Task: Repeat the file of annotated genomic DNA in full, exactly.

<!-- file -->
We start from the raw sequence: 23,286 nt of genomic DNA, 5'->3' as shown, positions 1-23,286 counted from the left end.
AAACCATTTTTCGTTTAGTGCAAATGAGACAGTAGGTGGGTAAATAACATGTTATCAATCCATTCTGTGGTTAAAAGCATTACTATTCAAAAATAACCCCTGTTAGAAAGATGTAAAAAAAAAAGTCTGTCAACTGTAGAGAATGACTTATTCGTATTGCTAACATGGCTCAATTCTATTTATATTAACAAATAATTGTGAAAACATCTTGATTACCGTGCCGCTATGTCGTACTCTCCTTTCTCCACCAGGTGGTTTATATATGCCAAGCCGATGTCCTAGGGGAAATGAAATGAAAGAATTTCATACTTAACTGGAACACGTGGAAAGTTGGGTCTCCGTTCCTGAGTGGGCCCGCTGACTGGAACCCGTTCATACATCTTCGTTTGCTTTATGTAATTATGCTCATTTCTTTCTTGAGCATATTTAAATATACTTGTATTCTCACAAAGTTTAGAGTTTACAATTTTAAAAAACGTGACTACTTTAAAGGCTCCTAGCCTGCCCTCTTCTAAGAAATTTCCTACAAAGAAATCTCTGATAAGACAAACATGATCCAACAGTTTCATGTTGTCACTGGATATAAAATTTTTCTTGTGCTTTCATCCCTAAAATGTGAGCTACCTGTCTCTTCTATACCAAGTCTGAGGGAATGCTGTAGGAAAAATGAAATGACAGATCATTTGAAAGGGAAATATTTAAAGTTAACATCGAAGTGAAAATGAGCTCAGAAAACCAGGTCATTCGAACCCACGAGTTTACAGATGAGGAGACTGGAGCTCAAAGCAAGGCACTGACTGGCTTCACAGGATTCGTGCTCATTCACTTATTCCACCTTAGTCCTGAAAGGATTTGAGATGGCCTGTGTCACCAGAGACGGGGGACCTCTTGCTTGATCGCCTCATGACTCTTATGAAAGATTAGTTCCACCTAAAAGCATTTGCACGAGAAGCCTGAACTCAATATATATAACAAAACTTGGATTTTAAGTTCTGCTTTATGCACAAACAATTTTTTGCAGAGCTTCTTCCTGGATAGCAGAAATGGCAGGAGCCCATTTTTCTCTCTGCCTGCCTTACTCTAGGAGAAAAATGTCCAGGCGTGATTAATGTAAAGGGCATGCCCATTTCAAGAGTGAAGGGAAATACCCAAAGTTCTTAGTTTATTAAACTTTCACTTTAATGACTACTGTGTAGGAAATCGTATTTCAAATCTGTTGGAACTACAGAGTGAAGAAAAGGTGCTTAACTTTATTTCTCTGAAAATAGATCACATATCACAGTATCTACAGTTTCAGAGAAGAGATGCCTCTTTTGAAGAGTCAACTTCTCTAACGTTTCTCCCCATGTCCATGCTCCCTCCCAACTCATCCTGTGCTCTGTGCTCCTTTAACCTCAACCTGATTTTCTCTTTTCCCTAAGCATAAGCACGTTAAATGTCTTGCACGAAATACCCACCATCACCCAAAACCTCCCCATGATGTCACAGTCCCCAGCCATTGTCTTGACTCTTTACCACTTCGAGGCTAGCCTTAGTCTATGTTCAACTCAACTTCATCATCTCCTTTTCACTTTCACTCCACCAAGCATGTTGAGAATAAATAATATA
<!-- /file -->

We start from the raw sequence: 23,286 nt of genomic DNA, 5'->3' as shown, positions 1-23,286 counted from the left end.
AAACCATTTTTCGTTTAGTGCAAATGAGACAGTAGGTGGGTAAATAACATGTTATCAATCCATTCTGTGGTTAAAAGCATTACTATTCAAAAATAACCCCTGTTAGAAAGATGTAAAAAAAAAAGTCTGTCAACTGTAGAGAATGACTTATTCGTATTGCTAACATGGCTCAATTCTATTTATATTAACAAATAATTGTGAAAACATCTTGATTACCGTGCCGCTATGTCGTACTCTCCTTTCTCCACCAGGTGGTTTATATATGCCAAGCCGATGTCCTAGGGGAAATGAAATGAAAGAATTTCATACTTAACTGGAACACGTGGAAAGTTGGGTCTCCGTTCCTGAGTGGGCCCGCTGACTGGAACCCGTTCATACATCTTCGTTTGCTTTATGTAATTATGCTCATTTCTTTCTTGAGCATATTTAAATATACTTGTATTCTCACAAAGTTTAGAGTTTACAATTTTAAAAAACGTGACTACTTTAAAGGCTCCTAGCCTGCCCTCTTCTAAGAAATTTCCTACAAAGAAATCTCTGATAAGACAAACATGATCCAACAGTTTCATGTTGTCACTGGATATAAAATTTTTCTTGTGCTTTCATCCCTAAAATGTGAGCTACCTGTCTCTTCTATACCAAGTCTGAGGGAATGCTGTAGGAAAAATGAAATGACAGATCATTTGAAAGGGAAATATTTAAAGTTAACATCGAAGTGAAAATGAGCTCAGAAAACCAGGTCATTCGAACCCACGAGTTTACAGATGAGGAGACTGGAGCTCAAAGCAAGGCACTGACTGGCTTCACAGGATTCGTGCTCATTCACTTATTCCACCTTAGTCCTGAAAGGATTTGAGATGGCCTGTGTCACCAGAGACGGGGGACCTCTTGCTTGATCGCCTCATGACTCTTATGAAAGATTAGTTCCACCTAAAAGCATTTGCACGAGAAGCCTGAACTCAATATATATAACAAAACTTGGATTTTAAGTTCTGCTTTATGCACAAACAATTTTTTGCAGAGCTTCTTCCTGGATAGCAGAAATGGCAGGAGCCCATTTTTCTCTCTGCCTGCCTTACTCTAGGAGAAAAATGTCCAGGCGTGATTAATGTAAAGGGCATGCCCATTTCAAGAGTGAAGGGAAATACCCAAAGTTCTTAGTTTATTAAACTTTCACTTTAATGACTACTGTGTAGGAAATCGTATTTCAAATCTGTTGGAACTACAGAGTGAAGAAAAGGTGCTTAACTTTATTTCTCTGAAAATAGATCACATATCACAGTATCTACAGTTTCAGAGAAGAGATGCCTCTTTTGAAGAGTCAACTTCTCTAACGTTTCTCCCCATGTCCATGCTCCCTCCCAACTCATCCTGTGCTCTGTGCTCCTTTAACCTCAACCTGATTTTCTCTTTTCCCTAAGCATAAGCACGTTAAATGTCTTGCACGAAATACCCACCATCACCCAAAACCTCCCCATGATGTCACAGTCCCCAGCCATTGTCTTGACTCTTTACCACTTCGAGGCTAGCCTTAGTCTATGTTCAACTCAACTTCATCATCTCCTTTTCACTTTCACTCCACCAAGCATGTTGAGAATAAATAATATA